How can I start training for a race?

a person running on a brick surface
How can I start training for a race? Getty Images

Watching a marathon can either make you determined to run those 26.2 miles one day, or put you off completely. If you're in the former camp, but you're a beginner to running, how can you go from casual jogger to seasoned race runner?

Running expert Charlie Watson says signing up for a race is 'always a high point when you bite the bullet and commit. But the reality of training can be a bit daunting.' Therefore the seasoned marathon runner says one of the first things to consider is getting a plan and gradually upping those miles. 'The general rule is 10 per cent per week - but this can mean either distance or intensity,' she tells Women's Health.

'Using a training plan can be helpful to give you some guidance on how to safely build volume. Plans on apps such as Runna or Coopah are a great starting place.'

How else can a training plan help train for a race? 'It can help you avoid increasing injury risk, plus provide some accountability and structure to your training. I would suggest that you use the plan as a guide rather than feeling like you have to stick to it religiously - take an extra rest day if you’re feeling tired, swap your runs around so that you can run with friends, slow down if you want or skip a run if you’re ill.'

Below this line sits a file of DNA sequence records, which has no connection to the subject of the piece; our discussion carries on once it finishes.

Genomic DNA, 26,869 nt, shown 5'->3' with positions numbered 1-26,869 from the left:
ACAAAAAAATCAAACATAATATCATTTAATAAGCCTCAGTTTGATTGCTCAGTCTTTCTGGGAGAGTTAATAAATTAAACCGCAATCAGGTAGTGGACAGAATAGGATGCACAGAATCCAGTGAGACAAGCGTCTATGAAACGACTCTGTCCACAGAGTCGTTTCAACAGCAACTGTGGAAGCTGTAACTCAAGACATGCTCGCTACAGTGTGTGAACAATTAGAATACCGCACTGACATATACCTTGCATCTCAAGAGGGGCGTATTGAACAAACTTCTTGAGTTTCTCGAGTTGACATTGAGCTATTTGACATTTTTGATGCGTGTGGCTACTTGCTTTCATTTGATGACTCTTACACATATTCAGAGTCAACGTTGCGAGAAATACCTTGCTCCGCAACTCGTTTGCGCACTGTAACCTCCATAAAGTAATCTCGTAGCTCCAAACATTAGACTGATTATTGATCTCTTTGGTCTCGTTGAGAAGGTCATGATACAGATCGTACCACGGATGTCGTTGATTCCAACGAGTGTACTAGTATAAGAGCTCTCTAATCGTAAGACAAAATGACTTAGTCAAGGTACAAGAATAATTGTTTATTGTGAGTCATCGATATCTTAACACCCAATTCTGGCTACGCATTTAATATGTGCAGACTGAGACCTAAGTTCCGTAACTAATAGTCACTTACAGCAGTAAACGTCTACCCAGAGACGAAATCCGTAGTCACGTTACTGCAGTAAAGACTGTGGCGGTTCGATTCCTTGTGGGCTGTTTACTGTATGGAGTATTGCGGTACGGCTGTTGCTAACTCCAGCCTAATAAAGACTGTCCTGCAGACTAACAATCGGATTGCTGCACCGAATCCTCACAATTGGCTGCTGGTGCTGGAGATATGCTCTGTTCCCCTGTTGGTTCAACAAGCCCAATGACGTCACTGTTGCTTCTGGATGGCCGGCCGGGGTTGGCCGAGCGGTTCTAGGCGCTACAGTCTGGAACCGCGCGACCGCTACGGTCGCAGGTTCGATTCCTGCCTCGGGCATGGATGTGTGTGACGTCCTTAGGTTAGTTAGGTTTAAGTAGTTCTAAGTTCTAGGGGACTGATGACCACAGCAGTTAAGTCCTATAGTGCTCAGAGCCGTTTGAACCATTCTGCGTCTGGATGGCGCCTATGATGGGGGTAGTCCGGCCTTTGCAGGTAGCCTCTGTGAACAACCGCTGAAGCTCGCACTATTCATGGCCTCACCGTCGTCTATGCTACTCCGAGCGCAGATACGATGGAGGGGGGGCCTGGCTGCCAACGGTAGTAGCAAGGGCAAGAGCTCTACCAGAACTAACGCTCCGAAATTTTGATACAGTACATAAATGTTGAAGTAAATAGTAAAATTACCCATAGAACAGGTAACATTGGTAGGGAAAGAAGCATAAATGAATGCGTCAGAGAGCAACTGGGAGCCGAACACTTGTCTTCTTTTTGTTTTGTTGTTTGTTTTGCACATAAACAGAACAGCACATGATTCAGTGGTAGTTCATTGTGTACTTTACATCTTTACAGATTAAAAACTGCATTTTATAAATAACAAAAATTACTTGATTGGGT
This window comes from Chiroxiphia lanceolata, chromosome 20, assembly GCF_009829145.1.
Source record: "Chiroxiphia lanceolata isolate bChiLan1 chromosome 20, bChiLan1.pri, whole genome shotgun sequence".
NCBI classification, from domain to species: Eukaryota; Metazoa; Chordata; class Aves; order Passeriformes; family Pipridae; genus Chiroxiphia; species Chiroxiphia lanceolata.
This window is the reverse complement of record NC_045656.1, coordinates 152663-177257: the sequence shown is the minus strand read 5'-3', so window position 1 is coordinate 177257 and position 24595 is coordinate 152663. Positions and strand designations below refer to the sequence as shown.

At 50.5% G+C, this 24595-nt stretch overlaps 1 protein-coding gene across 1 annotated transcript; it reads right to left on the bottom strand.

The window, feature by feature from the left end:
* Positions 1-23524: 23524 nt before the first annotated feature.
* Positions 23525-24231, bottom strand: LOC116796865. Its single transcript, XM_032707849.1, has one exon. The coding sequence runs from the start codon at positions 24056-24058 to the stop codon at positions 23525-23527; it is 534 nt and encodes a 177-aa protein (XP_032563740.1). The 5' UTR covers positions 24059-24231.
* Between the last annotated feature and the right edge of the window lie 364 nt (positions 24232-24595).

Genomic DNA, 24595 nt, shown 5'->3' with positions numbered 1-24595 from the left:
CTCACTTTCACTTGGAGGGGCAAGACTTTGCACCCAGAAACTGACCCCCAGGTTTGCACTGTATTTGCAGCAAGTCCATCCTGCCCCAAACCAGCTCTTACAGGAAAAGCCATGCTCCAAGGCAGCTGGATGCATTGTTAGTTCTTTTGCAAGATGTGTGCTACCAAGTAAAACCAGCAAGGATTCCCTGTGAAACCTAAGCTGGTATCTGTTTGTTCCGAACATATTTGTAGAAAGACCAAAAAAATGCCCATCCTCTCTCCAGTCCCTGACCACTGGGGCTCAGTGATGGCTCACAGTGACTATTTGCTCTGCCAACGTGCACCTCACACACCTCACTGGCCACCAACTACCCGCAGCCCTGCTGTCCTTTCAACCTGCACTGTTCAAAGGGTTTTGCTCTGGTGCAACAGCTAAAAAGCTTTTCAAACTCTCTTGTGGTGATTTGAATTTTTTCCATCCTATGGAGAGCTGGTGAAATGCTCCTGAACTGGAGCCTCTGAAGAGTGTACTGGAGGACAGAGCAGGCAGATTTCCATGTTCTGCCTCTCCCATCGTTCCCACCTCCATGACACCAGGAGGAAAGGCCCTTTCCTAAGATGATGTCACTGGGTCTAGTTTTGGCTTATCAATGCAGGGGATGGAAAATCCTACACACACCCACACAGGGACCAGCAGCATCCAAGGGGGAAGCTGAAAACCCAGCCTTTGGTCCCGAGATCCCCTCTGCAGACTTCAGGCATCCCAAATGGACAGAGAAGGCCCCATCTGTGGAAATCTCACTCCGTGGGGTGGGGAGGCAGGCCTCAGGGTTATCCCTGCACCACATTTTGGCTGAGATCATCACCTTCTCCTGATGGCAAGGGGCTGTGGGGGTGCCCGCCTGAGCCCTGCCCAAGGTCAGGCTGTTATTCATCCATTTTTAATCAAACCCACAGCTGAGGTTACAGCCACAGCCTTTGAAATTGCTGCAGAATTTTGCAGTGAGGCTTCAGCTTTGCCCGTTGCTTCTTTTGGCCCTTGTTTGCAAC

Of course, doing regular training runs will help you get used to running for longer periods, but intervals can help with upping your pace: 'Running faster helps you run faster, as does having a good aerobic base. Slowing down on your easy runs can also help build your aerobic base and ensure you have the energy to run faster during speed workouts. These can be intervals, hill repeats, or track workouts.'

While adding strides into your training can also help your fitness levels: 'These are 20 - 30 second ‘pushes’ in the middle or end of your easy run. Run ‘fast’ for 20-30 seconds before returning to a jog for 60-90 seconds and repeating 4-8 times.'

As I trained for a half marathon recently I suffered from an injury, mainly down to not adding strength work to my training plan - which Charlie says many runners are also guilty of: 'It’s key to get the right balance between running and strength or crosstraining. And to focus on the right style of exercises, particularly single-leg moves and those that target the hamstrings and glutes.' She goes on to add that strength training should be helping your running training, not hampering it, so if you have sore muscles the next day, think about lowering those weights.

Finding the right running trainers and sports bra is also key - blisters or chafing are never fun. Investing in a 'gait analysis - to see whether you pronate (whether your feet roll inwards or outwards when running) and what shoes feel most comfortable when running on a treadmill,' is important too, explains Charlie, as is: 'having a bra fitting to ensure you are properly supported is for both comfort and health of your breast tissue.'

Read more Fitness features:

You Might Also Like